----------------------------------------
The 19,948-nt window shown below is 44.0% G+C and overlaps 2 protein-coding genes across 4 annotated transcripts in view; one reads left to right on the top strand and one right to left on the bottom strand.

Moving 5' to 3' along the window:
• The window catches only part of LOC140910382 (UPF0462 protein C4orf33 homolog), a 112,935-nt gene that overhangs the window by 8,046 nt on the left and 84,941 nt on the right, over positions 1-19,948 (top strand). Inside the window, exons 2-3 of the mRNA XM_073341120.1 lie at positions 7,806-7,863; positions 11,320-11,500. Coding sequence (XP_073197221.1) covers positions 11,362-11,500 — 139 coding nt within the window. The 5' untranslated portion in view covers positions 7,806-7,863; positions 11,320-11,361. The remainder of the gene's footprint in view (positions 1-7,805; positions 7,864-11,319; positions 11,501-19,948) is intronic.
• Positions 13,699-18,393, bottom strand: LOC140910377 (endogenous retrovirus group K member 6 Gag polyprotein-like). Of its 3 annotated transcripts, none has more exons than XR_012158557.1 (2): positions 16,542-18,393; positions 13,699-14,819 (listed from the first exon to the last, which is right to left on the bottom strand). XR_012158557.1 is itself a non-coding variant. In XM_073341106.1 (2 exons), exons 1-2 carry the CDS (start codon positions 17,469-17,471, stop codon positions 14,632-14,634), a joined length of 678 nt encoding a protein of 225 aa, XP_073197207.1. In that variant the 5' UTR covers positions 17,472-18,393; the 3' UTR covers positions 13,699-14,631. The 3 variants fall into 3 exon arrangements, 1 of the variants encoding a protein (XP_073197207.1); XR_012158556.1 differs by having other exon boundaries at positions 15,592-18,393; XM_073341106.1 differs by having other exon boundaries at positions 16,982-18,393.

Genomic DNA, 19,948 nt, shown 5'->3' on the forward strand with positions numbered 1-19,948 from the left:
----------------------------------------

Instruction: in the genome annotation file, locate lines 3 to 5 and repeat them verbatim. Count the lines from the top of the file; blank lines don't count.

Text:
• The window catches only part of LOC140910382 (UPF0462 protein C4orf33 homolog), a 112,935-nt gene that overhangs the window by 8,046 nt on the left and 84,941 nt on the right, over positions 1-19,948 (top strand). Inside the window, exons 2-3 of the mRNA XM_073341120.1 lie at positions 7,806-7,863; positions 11,320-11,500. Coding sequence (XP_073197221.1) covers positions 11,362-11,500 — 139 coding nt within the window. The 5' untranslated portion in view covers positions 7,806-7,863; positions 11,320-11,361. The remainder of the gene's footprint in view (positions 1-7,805; positions 7,864-11,319; positions 11,501-19,948) is intronic.
• Positions 13,699-18,393, bottom strand: LOC140910377 (endogenous retrovirus group K member 6 Gag polyprotein-like). Of its 3 annotated transcripts, none has more exons than XR_012158557.1 (2): positions 16,542-18,393; positions 13,699-14,819 (listed from the first exon to the last, which is right to left on the bottom strand). XR_012158557.1 is itself a non-coding variant. In XM_073341106.1 (2 exons), exons 1-2 carry the CDS (start codon positions 17,469-17,471, stop codon positions 14,632-14,634), a joined length of 678 nt encoding a protein of 225 aa, XP_073197207.1. In that variant the 5' UTR covers positions 17,472-18,393; the 3' UTR covers positions 13,699-14,631. The 3 variants fall into 3 exon arrangements, 1 of the variants encoding a protein (XP_073197207.1); XR_012158556.1 differs by having other exon boundaries at positions 15,592-18,393; XM_073341106.1 differs by having other exon boundaries at positions 16,982-18,393.

Genomic DNA, 19,948 nt, shown 5'->3' on the forward strand with positions numbered 1-19,948 from the left: